SRU’s Arnhold recognized for writing grants exceeding $5 million
Robert Arnhold, Slippery Rock University professor of physical and health education, was recognized at a lunch hosted by SRU’s Office of Grants, Research and Sponsored Programs, for writing grants that led to more than $5 million of external funding during his career. Arnhold will be retiring in January after 32 years at SRU.
Dec. 4, 2018
SLIPPERY ROCK, Pa. - Each year Slippery Rock University's Office of Grants, Research and Sponsored Programs honors faculty and staff who write grants to fund research and programs from external sources. An event, Dec. 4 at the Smith Student Center, included special recognition for Robert Arnhold, professor of physical and health education and one of the University's most prolific grant writers. Arnhold will be retiring in January after 32 years at SRU.
While Arnhold's first grant was a modest one, $100 in 1988, the final 17 years of his tenure at SRU saw him receive 77 grant award notices totaling more than $5.7 million.
"That's a phenomenal figure and it's a way to measure Dr. Arnhold's amazing work," said Philip Way, provost and vice president for academic and student affairs, who presented Arnhold with a plaque for his achievement. "However, the impact of scholarships, the benefits to the community and the transformational experiences for our students can't be quantified."
As coordinator of SRU's adapted physical activity program, Arnhold was able to fund as many as nine scholarships per year from the U.S. Department of Education for APA graduate students. Additionally, he wrote several grants that fund transitional services for people with disabilities, including $1.3 million from the Pennsylvania Office of Vocational Rehabilitation, which funds a program that provides job training, education, health and life-skills training to local high school students with intellectual disabilities.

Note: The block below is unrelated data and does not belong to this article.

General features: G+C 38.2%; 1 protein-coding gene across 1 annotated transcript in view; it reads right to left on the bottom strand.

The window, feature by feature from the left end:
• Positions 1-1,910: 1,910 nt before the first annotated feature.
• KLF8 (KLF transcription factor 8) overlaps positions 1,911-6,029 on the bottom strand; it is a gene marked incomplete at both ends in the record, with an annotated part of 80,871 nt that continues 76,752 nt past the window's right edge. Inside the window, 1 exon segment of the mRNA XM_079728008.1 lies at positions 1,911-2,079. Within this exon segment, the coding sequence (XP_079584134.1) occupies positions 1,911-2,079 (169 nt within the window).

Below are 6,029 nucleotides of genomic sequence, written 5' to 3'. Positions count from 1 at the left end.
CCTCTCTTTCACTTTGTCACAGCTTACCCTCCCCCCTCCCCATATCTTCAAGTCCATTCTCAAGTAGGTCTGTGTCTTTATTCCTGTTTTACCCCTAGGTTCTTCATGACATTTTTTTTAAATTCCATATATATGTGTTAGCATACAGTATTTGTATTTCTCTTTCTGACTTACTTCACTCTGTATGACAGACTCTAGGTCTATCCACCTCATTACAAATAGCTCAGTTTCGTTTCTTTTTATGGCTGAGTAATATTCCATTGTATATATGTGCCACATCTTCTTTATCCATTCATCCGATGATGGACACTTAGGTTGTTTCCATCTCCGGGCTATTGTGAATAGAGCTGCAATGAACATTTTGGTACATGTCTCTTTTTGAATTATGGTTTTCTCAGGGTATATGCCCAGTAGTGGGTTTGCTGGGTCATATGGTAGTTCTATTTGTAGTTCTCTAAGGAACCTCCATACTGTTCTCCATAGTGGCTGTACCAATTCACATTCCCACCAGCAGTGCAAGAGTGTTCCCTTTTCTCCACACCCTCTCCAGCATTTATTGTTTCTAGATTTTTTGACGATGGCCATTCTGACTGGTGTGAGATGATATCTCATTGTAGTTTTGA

"I didn't expect or need this (plaque), but I'm thankful for the recognition," said Arnhold, who thanked Nancy Cruikshank, director of SRU grants office, for her partnership and encouragement to pursue grants, even smaller awards as he was first getting started. "If you're persistent and you do a good job with other people's money, people respect that and it leads to more, larger grants. It's a snowballing effect."
During the past year, SRU faculty and staff submitted 59 grant requests with 31 award notices being received that totaled more than $1.6 million.
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